Designed to provide physicians with an overview of changes in the diagnosis, treatment and management plans in today’s changing health care environment, this year’s School of Medicine Alumni Association (SOMAA) continuing medical education conference was especially beneficial in light of the ongoing coronavirus disease (COVID-19) pandemic—as physicians are turned to in order to provide valuable, high-quality care in communities around the world, for individuals who desperately need it.
“The benefits of our alumni returning to campus to attend the CME conference is that they experience the momentum of the University while connecting with the energy and accomplishments of our current students—the future physicians who will follow in their footsteps,” said Robert Alig, vice president of alumni affairs at St. George’s University. “With the increasing number of people being impacted by the coronavirus, it will be St. George’s University students and graduates who will be called on to assist in the fight against the virus.”
Titled “The Art of Medicine,” the four-day conference was held once again in association with the American College of Emergency Physicians (ACEP). It featured prominent SOM alumni and faculty presenters such as:
- Hematology and medical oncology specialist Shannon O’Connor, MD ’05, whose topics included, “Unlocking the Mystery of Hereditary Cancer Genetics” and “Five Things to Know About – Hematologic Disease in Older People”
- Paul Mathew, MD ’05, currently an assistant professor of neurology at Harvard Medical School and expert in headache medicine discussed “Headache: It’s All in Your Head…Or is it?” – accurately classifying headaches and formulating effective treatment plans and interventions
- Pulmonary and critical care expert Nirav Shah, MD ’02, who discussed the highly relevant topics of “Decoding the Alphabet Soup of Interstitial Lung Disease (ILD)” and “ARDS: Where are we now?” – defining acute respiratory disease syndrome, how the definition has changed over the last few years and the treatment strategies to help improve outcomes.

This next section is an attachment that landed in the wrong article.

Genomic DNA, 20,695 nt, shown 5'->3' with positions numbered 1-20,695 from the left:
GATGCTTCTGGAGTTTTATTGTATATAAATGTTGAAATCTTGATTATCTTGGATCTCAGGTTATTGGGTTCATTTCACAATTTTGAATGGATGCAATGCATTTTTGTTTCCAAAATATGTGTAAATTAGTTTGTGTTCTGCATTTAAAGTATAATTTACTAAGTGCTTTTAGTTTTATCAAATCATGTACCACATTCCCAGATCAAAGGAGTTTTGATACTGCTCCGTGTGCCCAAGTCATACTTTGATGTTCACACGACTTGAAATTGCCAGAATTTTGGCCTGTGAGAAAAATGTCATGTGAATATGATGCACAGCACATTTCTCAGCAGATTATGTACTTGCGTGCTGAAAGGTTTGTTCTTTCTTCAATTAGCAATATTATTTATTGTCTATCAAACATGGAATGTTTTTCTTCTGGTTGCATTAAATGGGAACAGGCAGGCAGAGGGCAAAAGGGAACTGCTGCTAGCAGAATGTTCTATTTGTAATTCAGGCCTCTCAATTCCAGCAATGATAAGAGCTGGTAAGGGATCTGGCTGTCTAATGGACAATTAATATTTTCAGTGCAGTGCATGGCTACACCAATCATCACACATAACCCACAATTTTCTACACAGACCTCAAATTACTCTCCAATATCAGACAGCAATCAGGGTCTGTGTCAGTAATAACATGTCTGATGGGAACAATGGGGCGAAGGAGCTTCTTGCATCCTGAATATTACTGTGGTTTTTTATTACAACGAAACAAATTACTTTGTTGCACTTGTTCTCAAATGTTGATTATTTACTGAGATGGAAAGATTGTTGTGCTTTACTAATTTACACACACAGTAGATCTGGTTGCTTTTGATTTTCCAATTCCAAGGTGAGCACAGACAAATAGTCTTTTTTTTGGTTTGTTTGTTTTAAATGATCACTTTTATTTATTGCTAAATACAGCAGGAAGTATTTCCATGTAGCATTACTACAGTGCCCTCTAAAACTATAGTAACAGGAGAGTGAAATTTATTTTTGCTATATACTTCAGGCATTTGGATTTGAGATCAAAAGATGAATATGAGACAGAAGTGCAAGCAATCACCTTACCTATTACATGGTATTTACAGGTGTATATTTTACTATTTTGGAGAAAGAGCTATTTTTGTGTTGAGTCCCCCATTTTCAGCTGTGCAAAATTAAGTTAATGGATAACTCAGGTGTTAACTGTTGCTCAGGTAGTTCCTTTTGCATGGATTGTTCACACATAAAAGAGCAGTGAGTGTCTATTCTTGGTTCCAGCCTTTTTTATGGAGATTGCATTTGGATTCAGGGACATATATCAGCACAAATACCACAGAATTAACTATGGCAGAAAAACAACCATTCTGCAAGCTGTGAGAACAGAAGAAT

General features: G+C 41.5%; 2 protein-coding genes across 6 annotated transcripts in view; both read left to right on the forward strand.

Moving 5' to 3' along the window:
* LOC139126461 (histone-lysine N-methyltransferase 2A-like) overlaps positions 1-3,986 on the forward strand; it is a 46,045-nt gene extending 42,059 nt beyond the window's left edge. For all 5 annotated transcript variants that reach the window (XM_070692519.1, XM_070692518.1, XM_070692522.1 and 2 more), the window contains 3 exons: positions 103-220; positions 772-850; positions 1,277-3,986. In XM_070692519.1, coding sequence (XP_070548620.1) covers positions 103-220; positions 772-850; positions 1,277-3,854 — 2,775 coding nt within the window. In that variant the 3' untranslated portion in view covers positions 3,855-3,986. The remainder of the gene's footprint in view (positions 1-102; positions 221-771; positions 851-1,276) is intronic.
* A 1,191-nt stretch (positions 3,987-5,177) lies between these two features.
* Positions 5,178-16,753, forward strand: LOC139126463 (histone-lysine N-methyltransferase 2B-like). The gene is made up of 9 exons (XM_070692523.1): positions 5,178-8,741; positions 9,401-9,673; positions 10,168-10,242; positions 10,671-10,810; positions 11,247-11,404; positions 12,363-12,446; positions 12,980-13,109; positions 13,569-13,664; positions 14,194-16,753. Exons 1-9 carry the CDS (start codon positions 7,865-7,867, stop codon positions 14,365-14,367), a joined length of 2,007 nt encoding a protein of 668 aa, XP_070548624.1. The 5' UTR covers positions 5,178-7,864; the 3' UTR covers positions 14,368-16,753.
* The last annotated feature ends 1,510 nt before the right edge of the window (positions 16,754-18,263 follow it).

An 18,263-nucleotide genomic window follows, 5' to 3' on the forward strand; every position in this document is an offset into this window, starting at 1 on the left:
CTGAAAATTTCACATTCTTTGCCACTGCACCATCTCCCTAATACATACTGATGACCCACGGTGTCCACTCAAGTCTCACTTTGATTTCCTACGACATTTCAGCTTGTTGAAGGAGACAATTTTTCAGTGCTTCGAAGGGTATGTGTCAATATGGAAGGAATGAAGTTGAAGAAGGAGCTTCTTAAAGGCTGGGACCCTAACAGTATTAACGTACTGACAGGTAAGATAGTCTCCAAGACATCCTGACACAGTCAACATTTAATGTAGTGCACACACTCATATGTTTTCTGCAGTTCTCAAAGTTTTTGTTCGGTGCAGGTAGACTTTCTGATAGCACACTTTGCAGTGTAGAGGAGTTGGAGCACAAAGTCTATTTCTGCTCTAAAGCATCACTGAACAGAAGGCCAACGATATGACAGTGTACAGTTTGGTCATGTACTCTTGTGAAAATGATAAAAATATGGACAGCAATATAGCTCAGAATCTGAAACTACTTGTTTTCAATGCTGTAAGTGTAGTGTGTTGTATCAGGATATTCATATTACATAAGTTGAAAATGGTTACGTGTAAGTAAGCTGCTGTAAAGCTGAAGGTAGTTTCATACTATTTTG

In attendance at these presentations were two familiar faces among the SOM alumni, Jack Davidoff, MD ’88, and his wife Tracey Davidoff neé Quail, MD ’90. They were returning for the fourth time in a row to attend the CME conference in Grenada since earning their medical degrees at St. George’s University three decades ago. After attending the first CME in 2017, held as part of SGU’s 40th anniversary celebrations, the couple was so impressed with the advances made by the University, they felt compelled to return and to keep returning year after year with no plans of stopping. The Davidoffs’ love for the Grenadian people and the country that allowed them to receive their medical education has inspired them to plan a next trip to provide clinical services to the Grenadian community in the near future.
“We received an excellent education at SGU and were able to get invaluable hands-on experience,” said Dr. Tracey Davidoff, vice president of the College of Urgent Care Medicine. “I would do it all over again because SGU made me into the physician I am today, and I have no regrets.”
“We had outstanding instructors and professors, some of whom were the actual authors of the medical textbooks we were currently using,” commented Dr. Jack Davidoff, an emergency medicine physician and president of the Air Medical Physicians Association. “During my time here, I got the opportunity to gain real-life experience and it has made me a much better doctor today. Every day that I go to work, I use the knowledge and skills that I learned at SGU.”
The fourth annual SOMAA CME grew in participation since last year, with 74 attendees, 32 of whom were SGU alumni, as well as 17 Grenadian physicians who practice locally. Additionally, their time in Grenada wasn’t only about lectures and education. The SOMAA provided plenty of opportunities to experience a taste of culture and hospitality on the island many called home during their studies. The group enjoyed a sightseeing tour of Grenada’s natural beauty; lunch at Belmont Estate, a fully functional and historic plantation; a shopping tour of Grenada’s capital, St. George’s; and a catamaran sunset cruise, which included snorkeling and a visit to the Underwater Sculpture Park and Hog Island.
“This CME doesn’t just give us, practicing physicians an opportunity to earn 16 continuing medical education credits and a chance to learn new innovations and advances in our respective fields,” stated SOMAA President Bruce Bonanno, MD ’83. “It also enables our alumni to come back and visit and see the progress the University has made, interact with the students, and have a great time. This level of camaraderie is not found anywhere else.”
– Ray-Donna Peters